Writing - it’s bigger than you think

Practical Inspiration Publishing
4 min readAug 25, 2020

What does writing look like? Monty Python famously imagined it as a spectator sport, ‘local boy’ Thomas Hardy making a start on The Return of the Native in front of ‘a very good-natured Bank Holiday crowd… he is writing fluently, easily, with flowing strokes of the pen as he comes up to the middle of this first sentence…’

Today we probably think more of someone banging furiously on a keyboard, a cup of coffee cooling, forgotten, by their side. ‘Just over 3,000 words today,’ they might announce, smugly, as they get up and stretch their cramped limbs.

That’s writing.

Well, it is, of course. If you’re going to write anything of substance, sooner or later there’s going to be some keyboard-banging or old-fashioned strokes of the pen involved.

But just because you don’t have a nice round number of words to brag about at the end of the day, it doesn’t mean you haven’t been engaged in the bigger process of writing something that matters. If we’ve learned anything in the Practical Inspiration virtual writing retreat, it’s that the writing process is so much more than keyboard-banging.

In fact, let’s dispense with the baggage-laden word ‘writing’ altogether for now, and think instead about ‘write-brained activity’, by which I mean anything that moves us forwards in the work of creating whatever written output we’re aiming to create: might be a book, might be something else — a course, talk, blog, article, company-wide memo, whatever.

Write-brained activity moves us from a starting-point that is internal and unclear — the itch of a thought, a sense of what matters — to an endpoint that gives the idea external shape, that has clarity and persuasive power, and which can impact people you’ve never met across time and space. And this can involve lots of processes that don’t look much like writing at all.

I’d argue that there are four modes of write-brained activity. We move from exploration, which starts as an internal process with little clarity, through to expression — externally focused, expressing an idea to others with as much clarity as we can muster. Along the way we move through expansion (focused on gaining more clarity) and engagement (focused on involving others, both to test our ideas and to get their buy-in).

In reality of course there are no firm dividing lines between these four modes, but there are activities that are characteristic of each.

In exploration mode we might be free-writing, journaling, creating mind-maps, highlighting relevant ideas in others’ work, making notes, formulating questions, thinking. In the Monty Python sketch there’s a few anxious moments for the crowd as Hardy appears to lose his way: ‘[he’s] crossed out the only word he has written so far and he is gazing off into space. Ohh! Oh dear, he’s signed his name again.’ Exploration can look worrying like not much at all, but that doesn’t make it any less valuable.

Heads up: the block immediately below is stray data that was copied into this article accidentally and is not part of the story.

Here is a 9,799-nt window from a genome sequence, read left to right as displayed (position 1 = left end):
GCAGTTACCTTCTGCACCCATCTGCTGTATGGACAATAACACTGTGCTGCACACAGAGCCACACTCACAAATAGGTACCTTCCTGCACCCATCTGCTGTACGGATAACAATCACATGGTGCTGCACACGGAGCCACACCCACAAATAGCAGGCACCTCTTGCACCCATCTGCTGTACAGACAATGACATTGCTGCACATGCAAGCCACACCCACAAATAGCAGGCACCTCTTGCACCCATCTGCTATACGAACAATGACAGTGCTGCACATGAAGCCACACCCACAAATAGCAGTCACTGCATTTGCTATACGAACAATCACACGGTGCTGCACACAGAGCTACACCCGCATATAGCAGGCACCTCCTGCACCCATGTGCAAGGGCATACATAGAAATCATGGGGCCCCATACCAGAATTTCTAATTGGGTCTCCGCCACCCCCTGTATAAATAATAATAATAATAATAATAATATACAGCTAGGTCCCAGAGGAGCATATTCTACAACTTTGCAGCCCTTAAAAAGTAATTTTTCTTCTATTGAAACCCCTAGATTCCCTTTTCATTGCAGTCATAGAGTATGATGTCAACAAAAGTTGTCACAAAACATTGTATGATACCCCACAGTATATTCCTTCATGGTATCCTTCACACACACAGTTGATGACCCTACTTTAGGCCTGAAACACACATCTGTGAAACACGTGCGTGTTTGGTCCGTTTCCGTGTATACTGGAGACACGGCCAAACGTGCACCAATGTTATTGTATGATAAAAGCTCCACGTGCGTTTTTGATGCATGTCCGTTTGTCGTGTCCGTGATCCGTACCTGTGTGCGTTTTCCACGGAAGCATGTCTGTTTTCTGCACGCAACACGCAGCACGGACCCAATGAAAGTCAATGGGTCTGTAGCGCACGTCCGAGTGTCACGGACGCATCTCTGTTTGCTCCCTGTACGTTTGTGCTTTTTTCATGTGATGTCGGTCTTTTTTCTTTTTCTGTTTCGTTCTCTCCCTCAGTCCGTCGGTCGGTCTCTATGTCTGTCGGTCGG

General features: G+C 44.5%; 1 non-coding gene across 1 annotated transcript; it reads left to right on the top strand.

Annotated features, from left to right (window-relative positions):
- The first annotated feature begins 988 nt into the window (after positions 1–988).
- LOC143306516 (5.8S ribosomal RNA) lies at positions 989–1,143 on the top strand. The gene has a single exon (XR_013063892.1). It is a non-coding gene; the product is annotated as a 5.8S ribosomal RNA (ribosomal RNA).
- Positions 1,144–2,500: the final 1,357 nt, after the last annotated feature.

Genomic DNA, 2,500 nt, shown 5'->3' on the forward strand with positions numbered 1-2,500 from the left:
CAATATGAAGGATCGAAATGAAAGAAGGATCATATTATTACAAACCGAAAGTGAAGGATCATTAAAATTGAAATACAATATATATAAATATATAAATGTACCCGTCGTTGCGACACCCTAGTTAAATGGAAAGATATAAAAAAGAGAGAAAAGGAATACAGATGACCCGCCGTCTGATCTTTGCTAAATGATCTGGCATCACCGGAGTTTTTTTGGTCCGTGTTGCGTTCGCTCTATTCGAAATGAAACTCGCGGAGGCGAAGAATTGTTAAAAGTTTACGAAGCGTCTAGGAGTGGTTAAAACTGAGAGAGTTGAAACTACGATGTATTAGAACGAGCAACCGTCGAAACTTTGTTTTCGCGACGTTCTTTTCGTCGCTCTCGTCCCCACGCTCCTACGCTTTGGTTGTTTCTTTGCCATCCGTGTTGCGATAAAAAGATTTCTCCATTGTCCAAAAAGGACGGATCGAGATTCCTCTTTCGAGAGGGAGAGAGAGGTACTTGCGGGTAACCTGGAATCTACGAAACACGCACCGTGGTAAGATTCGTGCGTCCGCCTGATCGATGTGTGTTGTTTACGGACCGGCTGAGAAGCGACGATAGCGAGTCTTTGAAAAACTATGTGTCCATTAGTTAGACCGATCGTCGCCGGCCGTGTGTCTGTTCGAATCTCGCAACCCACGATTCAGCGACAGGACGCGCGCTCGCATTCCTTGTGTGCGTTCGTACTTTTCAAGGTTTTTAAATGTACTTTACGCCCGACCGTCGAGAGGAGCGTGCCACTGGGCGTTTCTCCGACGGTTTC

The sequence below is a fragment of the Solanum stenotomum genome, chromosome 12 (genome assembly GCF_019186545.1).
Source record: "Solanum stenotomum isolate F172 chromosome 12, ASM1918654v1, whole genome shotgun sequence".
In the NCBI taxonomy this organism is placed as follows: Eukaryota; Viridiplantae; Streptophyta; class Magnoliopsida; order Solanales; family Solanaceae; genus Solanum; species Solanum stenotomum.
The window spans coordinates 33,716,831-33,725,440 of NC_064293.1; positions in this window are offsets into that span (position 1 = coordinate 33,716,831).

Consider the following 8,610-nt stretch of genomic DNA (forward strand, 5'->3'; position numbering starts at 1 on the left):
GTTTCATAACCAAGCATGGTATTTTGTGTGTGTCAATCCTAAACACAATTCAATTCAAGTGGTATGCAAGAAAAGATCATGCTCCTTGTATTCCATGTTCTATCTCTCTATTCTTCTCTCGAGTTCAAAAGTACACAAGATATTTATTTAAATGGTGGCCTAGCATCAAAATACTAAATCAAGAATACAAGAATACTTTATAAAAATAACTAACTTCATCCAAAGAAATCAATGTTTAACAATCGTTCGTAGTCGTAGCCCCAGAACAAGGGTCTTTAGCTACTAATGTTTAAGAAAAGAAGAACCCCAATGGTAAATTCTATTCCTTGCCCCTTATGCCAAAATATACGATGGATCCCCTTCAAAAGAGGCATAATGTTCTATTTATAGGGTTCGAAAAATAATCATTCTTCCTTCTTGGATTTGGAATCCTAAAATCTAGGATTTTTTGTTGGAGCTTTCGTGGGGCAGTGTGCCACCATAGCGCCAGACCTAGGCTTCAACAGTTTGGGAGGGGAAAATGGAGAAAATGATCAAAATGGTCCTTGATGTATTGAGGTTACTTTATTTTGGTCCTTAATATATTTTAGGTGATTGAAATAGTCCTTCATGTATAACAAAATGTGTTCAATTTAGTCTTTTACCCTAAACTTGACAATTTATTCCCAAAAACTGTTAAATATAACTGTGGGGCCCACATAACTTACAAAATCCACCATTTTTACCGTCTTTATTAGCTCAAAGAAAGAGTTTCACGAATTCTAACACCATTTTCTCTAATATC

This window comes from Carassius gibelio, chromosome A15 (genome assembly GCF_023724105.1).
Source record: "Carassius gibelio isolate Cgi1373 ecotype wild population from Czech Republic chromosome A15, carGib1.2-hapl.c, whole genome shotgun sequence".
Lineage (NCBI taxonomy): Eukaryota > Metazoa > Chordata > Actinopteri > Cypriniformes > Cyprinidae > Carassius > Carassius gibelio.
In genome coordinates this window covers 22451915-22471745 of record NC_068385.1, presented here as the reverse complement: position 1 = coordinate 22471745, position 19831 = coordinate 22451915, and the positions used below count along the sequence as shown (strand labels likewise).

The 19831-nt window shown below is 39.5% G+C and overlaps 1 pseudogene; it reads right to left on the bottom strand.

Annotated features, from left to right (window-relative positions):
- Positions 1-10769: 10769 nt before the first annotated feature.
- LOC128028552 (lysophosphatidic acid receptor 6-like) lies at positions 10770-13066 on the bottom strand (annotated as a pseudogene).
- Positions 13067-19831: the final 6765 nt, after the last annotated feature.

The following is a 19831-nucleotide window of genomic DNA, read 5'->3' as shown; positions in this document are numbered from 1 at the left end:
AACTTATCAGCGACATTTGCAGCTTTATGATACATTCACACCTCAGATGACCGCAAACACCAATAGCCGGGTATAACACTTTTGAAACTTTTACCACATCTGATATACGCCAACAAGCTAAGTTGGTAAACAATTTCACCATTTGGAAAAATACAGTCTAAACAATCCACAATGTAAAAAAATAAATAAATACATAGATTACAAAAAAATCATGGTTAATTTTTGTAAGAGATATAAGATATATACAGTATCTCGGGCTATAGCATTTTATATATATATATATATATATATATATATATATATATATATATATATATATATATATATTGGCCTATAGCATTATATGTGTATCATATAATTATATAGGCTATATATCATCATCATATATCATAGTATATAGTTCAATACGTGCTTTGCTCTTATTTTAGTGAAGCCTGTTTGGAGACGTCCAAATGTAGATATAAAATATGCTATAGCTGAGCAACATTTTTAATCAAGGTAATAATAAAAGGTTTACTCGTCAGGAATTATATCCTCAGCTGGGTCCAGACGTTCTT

As we gain more clarity we expand our ideas by creating models and visual representations (like the matrix above, in fact!), or by breaking down our initial broad concepts in a more granular, detailed way. We try out metaphors and find stories that illustrate what we’re trying to articulate, we flesh out the idea into a full book proposal.

As we move into engagement, we take those models and metaphors into discussion with others, we engage in research and appreciative inquiry, or simply ask for feedback. As our ideas crystallise we move into beta testing and focus groups.

And gradually, as we gain more confidence and clarity, we move into expression — we write/rewrite the book or the memo or the report, and we put it out into the world.

And if we’re lucky, it will become the starting point for someone else’s write-brained journey.

At Practical Inspiration, we know that helping people with something to say work their way through this write-brained process is one of the best jobs in the world. If you’re planning on writing a book, one of the most powerful tools in your ‘expand’ kitbag is creating a book proposal; it forces you to articulate who the book is for, the problem it’s solving, the distinctive approach you’re taking, and why it matters.

I’ll be kicking off the 10-day Business Book Proposal Challenge again on 14 September, why not sign up now, and discover how to be more write-brained?

And if you’d like to hear more about what people learned in the most recent virtual writing retreat — including the revelation that ‘planning is writing’ — have a listen here

Alison Jones (@bookstothesky) is founder of Practical Inspiration Publishing, a pioneering publishing partner for businesses, and host of The Extraordinary Business Book Club, a podcast and community for writers and readers of extraordinary business books. A veteran of the publishing industry, she regularly speaks and writes on the business of books. She sits on the board of the Independent Publishers Guild and is Head Judge of the Business Book Awards. She is the author of This Book Means Business (2018) and is currently writing a book on write-brained leadership.